Not sure what you mean when you say the oil pickup is too big for the pan. Are you saying that the pickup sits down against the bottom of the pan or what? Ideal clearance from the bottom of the pickup to the bottom of the pan is about 3/8". If you get the pump pickup any closer than that, the pump can suck the pan bottom up against the pickup and shut off oil flow completely.
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Old 05-06-2013, 03:26 PM
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I bought this motor used, the oil pan that it came with is larger compared to the 69 chevelle big block oil pan I purchased. I layed them side by side and the chevelle pan is shorter by an 1" or 2" next to the used pan. I test fit the chevelle pan on the block. The pan won't fit due to the oil pick up being to long. I put the other pan on and the pickup slides underneath the tray and bolts in.
So I'm thinking I might need a new pump. Summit sells an oil pump with pick up welded on,but its only sold in high volume pressue. If I purchase this pump I will have to change it to standard volume by changing the spring.
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Old 05-06-2013, 03:47 PM
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So I'm thinking I might need a new pump. Summit sells an oil pump with pick up welded on,but its only sold in high volume pressue. If I purchase this pump I will have to change it to standard volume by changing the spring.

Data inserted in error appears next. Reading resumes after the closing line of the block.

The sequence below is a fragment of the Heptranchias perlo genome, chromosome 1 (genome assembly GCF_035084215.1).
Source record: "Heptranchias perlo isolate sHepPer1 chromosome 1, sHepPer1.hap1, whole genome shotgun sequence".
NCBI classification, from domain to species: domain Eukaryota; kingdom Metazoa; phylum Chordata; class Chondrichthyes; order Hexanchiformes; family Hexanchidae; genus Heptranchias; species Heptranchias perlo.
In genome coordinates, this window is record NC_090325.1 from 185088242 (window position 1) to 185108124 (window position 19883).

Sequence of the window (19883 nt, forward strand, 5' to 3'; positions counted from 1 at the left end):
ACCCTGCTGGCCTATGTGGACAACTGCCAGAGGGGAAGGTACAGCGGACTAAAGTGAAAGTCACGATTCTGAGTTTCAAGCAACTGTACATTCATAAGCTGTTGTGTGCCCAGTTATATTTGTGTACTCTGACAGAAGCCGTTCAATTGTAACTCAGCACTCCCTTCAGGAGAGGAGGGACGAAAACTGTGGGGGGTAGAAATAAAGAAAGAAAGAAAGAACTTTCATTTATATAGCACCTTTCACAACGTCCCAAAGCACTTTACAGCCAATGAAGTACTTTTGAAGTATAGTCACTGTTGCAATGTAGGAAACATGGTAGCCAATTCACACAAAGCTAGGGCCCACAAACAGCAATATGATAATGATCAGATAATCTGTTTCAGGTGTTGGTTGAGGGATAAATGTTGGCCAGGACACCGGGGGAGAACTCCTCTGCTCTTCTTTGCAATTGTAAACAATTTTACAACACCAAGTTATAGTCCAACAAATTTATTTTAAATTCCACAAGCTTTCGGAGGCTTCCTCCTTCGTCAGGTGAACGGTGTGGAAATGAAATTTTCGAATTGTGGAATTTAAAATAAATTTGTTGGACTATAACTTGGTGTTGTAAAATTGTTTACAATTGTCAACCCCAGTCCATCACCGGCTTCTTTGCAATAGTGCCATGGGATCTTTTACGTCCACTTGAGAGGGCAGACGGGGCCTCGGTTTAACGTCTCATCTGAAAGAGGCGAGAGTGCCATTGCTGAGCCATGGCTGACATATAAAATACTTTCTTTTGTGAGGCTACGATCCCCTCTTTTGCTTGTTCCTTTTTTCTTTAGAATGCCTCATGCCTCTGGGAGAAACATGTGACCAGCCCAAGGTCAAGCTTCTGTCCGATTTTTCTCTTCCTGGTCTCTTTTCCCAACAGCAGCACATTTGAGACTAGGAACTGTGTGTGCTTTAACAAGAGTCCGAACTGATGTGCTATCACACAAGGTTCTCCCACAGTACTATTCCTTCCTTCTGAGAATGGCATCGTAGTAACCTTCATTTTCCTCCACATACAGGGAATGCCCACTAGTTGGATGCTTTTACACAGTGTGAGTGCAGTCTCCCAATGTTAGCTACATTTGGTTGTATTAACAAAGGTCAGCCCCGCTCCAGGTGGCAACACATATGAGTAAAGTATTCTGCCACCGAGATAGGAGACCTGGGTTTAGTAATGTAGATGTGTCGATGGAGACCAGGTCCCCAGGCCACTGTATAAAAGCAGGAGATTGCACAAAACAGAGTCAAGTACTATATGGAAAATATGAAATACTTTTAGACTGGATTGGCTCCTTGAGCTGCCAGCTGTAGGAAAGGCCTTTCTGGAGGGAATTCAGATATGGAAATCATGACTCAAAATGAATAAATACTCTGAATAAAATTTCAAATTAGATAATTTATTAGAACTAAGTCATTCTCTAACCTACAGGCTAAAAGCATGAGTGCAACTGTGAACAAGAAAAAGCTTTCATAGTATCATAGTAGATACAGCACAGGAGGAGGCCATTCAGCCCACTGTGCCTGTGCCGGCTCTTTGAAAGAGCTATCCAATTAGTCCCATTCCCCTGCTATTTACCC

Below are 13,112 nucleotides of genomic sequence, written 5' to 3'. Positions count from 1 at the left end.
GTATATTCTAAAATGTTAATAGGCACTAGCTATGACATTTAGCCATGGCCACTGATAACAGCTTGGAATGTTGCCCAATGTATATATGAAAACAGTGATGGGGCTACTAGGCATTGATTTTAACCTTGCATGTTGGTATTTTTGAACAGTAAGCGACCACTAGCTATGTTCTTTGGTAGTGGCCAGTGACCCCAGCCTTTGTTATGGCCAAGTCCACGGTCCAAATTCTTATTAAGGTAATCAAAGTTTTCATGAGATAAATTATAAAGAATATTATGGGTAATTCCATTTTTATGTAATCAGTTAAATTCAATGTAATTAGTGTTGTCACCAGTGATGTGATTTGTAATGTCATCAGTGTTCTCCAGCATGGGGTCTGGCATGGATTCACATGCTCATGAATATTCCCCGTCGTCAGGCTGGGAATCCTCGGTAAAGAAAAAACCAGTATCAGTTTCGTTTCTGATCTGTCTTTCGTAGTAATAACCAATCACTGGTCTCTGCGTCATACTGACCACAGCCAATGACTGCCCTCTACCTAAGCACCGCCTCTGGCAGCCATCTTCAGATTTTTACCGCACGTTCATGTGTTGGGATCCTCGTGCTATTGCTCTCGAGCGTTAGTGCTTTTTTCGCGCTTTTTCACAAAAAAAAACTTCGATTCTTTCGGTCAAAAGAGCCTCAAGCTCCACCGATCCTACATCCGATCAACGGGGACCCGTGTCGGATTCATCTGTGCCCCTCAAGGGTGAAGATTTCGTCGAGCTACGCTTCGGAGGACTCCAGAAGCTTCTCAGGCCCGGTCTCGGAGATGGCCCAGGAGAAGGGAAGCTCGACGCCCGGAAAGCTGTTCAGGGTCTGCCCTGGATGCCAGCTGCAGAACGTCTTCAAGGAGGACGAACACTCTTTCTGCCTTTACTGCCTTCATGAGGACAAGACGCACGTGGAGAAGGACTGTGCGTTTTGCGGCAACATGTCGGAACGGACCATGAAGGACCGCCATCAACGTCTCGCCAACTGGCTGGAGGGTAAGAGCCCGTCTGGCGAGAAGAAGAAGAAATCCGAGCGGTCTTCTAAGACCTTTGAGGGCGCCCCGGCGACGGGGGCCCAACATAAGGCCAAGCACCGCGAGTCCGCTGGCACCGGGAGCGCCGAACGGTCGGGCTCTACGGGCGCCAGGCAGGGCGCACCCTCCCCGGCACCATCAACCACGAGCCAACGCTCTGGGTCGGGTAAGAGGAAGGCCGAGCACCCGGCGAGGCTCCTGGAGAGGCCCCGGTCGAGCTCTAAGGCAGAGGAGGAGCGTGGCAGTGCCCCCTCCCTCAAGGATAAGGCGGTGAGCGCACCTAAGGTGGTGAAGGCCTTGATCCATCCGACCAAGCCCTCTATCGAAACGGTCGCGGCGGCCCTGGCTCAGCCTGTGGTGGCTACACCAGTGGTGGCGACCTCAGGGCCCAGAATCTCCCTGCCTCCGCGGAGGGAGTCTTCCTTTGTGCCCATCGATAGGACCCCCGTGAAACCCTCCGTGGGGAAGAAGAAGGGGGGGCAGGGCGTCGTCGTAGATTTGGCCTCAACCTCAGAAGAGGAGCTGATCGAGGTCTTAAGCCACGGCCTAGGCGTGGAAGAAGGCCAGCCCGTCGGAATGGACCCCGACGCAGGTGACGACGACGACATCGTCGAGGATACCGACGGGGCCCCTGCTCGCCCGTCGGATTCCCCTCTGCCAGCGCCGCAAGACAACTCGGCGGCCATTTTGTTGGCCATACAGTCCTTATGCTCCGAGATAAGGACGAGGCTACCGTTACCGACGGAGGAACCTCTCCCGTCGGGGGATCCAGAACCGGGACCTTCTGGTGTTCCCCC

You don't necessarily need another pump, you just need a shorter pickup for the pump you have. This stuff ain't rocket surgery, you can cut and weld the pickup back together if you can weld or know someone who can weld without introducing dingleberries to the inside of the tube. The main thing you want to do is to properly position the pickup in relation to the bottom of the pan with ~3/8" clearance. Make an ice-cream-cone shaped piece of modeling clay (available from craft or hobby shops) and push it onto the bottom of the pickup. Put a little engine oil on the clay so that it will not stick to the pan. With the gasket in place around the lip of the pan, push the pan up into position where you would bolt it on. Now remove the pan and measure the ice cream cone of clay. If it has been shmushed against the pan bottom and sticks down ~3/8ths of an inch from the pickup, life is good. If not, go to plan B.

I'm making this sound almost whimsical, but believe me, this part of the build is CRITICAL
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Old 05-08-2013, 09:51 AM
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I ask alot Questions, how much oil is in the bottom of the pan of a running engine? How much oil does the pump have to keep the engine supplied with oil?
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Old 05-21-2013, 09:32 AM